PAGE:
In Dallas or Houston he’d be encouraged. Here in Austin we’re politely indulged.

Once at Zilker I met the mother of another construction kid. She was kind of agitated about the whole construction thing and was hoping to wean him onto trains. “I can’t get him interested in reading,” she said. Of course, there are books about construction machines, but get ready to have Machines As Big As Monsters pressed into your hands while the books with stories draw dust. Even Mike Mulligan and His Steam Shovel was too narrative.

Our games of imagination at home were construction games. My purple yoga mat became a layer of make-believe asphalt. Legos were barricades cordoning off the new road. We brought an actual hard hat home from Academy; even now one or the other of us is generally wearing it when the family is at leisure playing games. We took breaks by reading Machines As Big As Monsters.

There was a brief turn when he began imitating a polar bear and encouraging me to do likewise.

“You’re the polar bear mom,” he instructed.

“Got it. And you are…?”

“The polar bear baby.”

“Awww, the polar bear baby,” I roared. I gave him a hug with polar-bear paws.

“Now we build our den,” he announced. He got out his toy wrench.

Soon after he announced that he was starting his own construction business. It will be entirely operated by children. Its name is “Kid Work.” By suggesting we make a sign for the company, I’m able to get him to have “art time”—otherwise he doesn’t doodle, and he actually acts apprehensive about being expected to write even though he reads well on his own. But he likes the idea of a sign. He’ll put it in the yard when he does a job, the way construction companies do in our neighborhood.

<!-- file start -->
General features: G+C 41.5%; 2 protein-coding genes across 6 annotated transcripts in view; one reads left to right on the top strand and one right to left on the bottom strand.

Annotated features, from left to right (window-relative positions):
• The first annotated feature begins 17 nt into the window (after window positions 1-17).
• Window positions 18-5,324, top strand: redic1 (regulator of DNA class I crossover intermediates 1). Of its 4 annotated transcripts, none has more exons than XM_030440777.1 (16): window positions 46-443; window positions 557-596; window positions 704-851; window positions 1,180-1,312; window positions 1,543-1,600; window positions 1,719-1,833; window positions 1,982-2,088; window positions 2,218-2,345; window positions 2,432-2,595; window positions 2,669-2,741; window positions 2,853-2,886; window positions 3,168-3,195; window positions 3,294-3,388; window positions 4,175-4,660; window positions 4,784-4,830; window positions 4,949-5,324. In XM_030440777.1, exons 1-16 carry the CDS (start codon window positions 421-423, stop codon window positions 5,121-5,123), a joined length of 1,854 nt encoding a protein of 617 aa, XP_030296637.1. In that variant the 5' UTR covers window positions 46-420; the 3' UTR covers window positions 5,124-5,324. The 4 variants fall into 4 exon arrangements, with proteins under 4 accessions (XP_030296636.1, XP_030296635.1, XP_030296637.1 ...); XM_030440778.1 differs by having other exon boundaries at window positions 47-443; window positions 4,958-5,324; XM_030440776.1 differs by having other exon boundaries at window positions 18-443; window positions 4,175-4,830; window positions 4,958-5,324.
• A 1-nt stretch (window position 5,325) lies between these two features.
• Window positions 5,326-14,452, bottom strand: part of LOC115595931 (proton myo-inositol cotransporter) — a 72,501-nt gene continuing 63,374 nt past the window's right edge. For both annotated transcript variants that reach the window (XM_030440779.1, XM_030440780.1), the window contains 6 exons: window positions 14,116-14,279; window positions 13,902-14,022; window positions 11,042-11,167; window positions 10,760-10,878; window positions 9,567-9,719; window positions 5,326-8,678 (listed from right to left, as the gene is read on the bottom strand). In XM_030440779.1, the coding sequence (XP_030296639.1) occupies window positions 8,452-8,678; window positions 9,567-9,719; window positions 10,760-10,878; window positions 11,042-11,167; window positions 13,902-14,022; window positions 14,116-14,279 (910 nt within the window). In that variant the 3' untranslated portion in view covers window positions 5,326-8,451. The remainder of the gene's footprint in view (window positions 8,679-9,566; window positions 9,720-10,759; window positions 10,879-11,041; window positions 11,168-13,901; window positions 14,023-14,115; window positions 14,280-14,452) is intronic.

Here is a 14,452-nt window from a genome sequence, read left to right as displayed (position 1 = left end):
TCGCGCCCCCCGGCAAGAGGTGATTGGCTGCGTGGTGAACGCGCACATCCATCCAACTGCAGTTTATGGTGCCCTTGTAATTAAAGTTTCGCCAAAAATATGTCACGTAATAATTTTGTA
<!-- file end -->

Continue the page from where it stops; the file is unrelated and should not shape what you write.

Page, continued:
I imagine my grandfathers high-fiving each other in Contractor Heaven.


It’s not that I’ve discouraged his obsession. I’ve tried to extend the idea of construction out a bit beyond Tonka trucks in the sandbox, but the kid is still a born contractor. Even so, a born contractor can appreciate other things: dental care, nutrition, music, word roots and families, traffic safety.

I used to sneak non-construction books into our book bag at the library. When he was three I might get a tantrum for my trouble, but now other books are tolerated as long as we have something about heavy earthmoving equipment in our load.

Moreover, the presence of heavy earthmoving equipment—even if it is peripheral to the story—dignifies any work of art, makes any lesson comprehensible. (Imagine Trigonometry at the Construction Site.) My son still remembers Last Holiday, a Queen Latifah vehicle that is totally forgettable aside from Queen Latifah, as having a front loader in a climactic scene with an avalanche. LL Cool J can’t get up the blocked mountain road to Latifah!

“And the front loader comes in and clears the road!” he’ll yell, when I tell the story at his request. “It saves the day!”
 About the Author:
Marrit Ingman
is a freelance writer, film critic, occasional educator, and constant mother. She is a frequent contributor to the Austin Chronicle, and her writing on popular culture has also appeared in Brain, Child, Fertile Ground, Alternet.org, Clamor, and Venus. Her first book, Inconsolable: How I Threw My Mental Health out with the Diapers, describes her experience with postpartum depression and was published in 2005 by Seal Press.